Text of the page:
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  • Acknowledgments ix

    Entrepreneurial Selves: An Introduction 1

    1. Barbadian Neoliberalism and the Rise of a New Middle-Class Entrepreneurialism 17

    2. Entrepreneurial Affects: "Partnership" Marriage and the New Intimacy 57

    3. The Upward Mobility of Matrifocality 97

    4. Neoliberal Work and Life 131

    5. The Therapeutic Ethic and the Spirit of Neoliberalism 169

    Conclusion 207

    Notes 217

    References 235

    Index 251
  • "Entrepreneurial Selves is an important addition to a Caribbean studies perspective on neoliberalism and affect."

    “Carla Freeman’s book makes a unique contribution to current debates on the issue of neoliberalism in its linking of economic with social and cultural impacts. It also makes a substantial contribution to the literature on Caribbean society by revealing the paradigm shift in the socio-economic and cultural landscape of Caribbean societies today. … [W]ith its fascinating and compelling case studies, its scope – linking economy with culture, and historic contexts – and story-telling style, it is an easy and enjoyable read. This book should be read not only by development scholars, practitioners and activists and policy makers, but especially by those interested in learning more about Caribbean society today.” 

    "Entrepreneurial Selves provides a historically nuanced, theoretically sophisticated and empirically detailed account of the emergence of neoliberalism and the rise of the entrepreneurial middle class in Barbados over the past ten to fifteen years. Freeman’s anthropological approach to the study of entrepreneurship is refreshing and innovative (including her self-reflexive ruminations), and vividly demonstrates the importance of moving beyond the familiar economic frameworks into the realm of identity practices and the construction of entrepreneurial subjects along the lines of gender, class and race."

    "Entrepreneurial Selves is Carla Freeman’s rich and theoretically sophisticated account of ‘middle-class entrepreneurs’ in Barbados.... Although this is a very Caribbean story, Entrepreneurial Selves will appeal to wide audiences because of the diverse applicability of its findings: that the successful reproduction of neoliberal capitalism requires it be made culturally ‘local’ in every context where it takes root, and that through ethnography we can examine these processes in the subtle detail they deserve."

    "Freeman’s book provides an ethnographically thick and theoretically elaborated contribution, not only to Caribbean anthropology but also, more broadly, to our understanding of the profound affective dimension of work and life at stake in the expansion of entrepreneurship across every sphere of everyday life."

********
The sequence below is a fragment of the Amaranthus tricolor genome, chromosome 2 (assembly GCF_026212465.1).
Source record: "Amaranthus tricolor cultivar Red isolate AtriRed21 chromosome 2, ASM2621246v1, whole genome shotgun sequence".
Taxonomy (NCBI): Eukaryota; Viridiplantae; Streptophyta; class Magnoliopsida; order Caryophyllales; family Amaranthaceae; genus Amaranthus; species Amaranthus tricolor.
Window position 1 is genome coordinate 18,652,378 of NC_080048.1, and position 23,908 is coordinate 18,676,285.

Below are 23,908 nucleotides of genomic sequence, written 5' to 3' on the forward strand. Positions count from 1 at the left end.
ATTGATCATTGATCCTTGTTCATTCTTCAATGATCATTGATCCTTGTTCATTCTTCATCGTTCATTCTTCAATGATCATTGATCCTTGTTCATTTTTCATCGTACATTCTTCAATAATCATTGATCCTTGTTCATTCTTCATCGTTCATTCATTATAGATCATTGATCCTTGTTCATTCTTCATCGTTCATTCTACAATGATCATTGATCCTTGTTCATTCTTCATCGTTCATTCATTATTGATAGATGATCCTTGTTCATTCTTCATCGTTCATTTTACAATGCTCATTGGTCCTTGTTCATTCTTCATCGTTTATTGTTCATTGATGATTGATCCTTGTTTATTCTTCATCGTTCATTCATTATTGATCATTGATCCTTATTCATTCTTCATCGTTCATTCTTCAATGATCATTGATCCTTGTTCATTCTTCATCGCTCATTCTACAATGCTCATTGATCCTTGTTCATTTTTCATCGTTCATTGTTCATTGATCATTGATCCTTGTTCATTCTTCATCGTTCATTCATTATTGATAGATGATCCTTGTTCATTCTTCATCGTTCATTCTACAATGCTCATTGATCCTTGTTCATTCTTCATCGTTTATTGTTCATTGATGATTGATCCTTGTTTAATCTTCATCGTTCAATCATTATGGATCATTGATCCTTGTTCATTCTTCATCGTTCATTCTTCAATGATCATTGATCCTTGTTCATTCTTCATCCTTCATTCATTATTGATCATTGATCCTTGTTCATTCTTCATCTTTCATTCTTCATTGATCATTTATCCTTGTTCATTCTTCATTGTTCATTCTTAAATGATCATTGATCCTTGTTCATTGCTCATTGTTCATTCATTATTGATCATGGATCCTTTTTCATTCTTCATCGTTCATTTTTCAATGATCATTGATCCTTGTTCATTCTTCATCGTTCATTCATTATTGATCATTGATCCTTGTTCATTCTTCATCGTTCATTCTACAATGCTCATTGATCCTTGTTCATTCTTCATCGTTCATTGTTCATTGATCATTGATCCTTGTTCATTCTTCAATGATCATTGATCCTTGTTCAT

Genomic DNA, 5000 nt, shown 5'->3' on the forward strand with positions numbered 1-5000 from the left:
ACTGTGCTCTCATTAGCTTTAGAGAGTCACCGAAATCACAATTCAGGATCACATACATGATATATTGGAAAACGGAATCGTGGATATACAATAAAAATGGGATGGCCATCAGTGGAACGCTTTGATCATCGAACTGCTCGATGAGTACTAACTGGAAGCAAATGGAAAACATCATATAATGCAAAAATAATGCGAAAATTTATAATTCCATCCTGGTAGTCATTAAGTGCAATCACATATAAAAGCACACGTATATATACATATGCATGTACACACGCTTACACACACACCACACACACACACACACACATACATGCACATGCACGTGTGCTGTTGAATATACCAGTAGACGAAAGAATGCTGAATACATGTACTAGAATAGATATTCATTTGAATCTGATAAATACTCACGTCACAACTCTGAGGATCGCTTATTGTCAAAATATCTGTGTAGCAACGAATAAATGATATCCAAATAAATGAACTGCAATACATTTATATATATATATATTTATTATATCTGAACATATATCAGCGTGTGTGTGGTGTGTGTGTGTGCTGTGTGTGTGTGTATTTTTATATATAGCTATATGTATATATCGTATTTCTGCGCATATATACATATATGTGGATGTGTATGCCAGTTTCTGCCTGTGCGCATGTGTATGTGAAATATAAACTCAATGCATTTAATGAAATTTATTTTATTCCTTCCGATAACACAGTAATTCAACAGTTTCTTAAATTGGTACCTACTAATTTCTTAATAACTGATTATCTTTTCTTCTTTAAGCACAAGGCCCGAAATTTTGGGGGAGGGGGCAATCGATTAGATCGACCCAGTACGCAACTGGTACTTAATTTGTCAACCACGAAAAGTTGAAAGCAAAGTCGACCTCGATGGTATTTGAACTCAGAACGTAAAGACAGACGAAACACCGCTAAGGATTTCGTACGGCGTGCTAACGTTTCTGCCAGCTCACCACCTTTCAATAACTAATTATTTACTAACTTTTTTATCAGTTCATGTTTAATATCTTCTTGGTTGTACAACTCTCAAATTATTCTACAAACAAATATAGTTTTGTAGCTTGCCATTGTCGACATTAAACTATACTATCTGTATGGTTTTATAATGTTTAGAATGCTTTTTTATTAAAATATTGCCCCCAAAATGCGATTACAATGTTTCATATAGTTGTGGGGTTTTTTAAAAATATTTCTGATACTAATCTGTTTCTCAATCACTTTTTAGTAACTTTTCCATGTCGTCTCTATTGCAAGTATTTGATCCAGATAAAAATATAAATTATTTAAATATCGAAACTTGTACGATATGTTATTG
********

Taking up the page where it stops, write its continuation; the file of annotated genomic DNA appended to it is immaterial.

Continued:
"Freeman’s ambitious ethnography addresses how the logics of global neoliberalism become manifest through and reconfigure local understandings of kinship, gender, and labor."

    Reviews

  • "Entrepreneurial Selves is an important addition to a Caribbean studies perspective on neoliberalism and affect."

    “Carla Freeman’s book makes a unique contribution to current debates on the issue of neoliberalism in its linking of economic with social and cultural impacts. It also makes a substantial contribution to the literature on Caribbean society by revealing the paradigm shift in the socio-economic and cultural landscape of Caribbean societies today. … [W]ith its fascinating and compelling case studies, its scope – linking economy with culture, and historic contexts – and story-telling style, it is an easy and enjoyable read. This book should be read not only by development scholars, practitioners and activists and policy makers, but especially by those interested in learning more about Caribbean society today.” 

    "Entrepreneurial Selves provides a historically nuanced, theoretically sophisticated and empirically detailed account of the emergence of neoliberalism and the rise of the entrepreneurial middle class in Barbados over the past ten to fifteen years. Freeman’s anthropological approach to the study of entrepreneurship is refreshing and innovative (including her self-reflexive ruminations), and vividly demonstrates the importance of moving beyond the familiar economic frameworks into the realm of identity practices and the construction of entrepreneurial subjects along the lines of gender, class and race."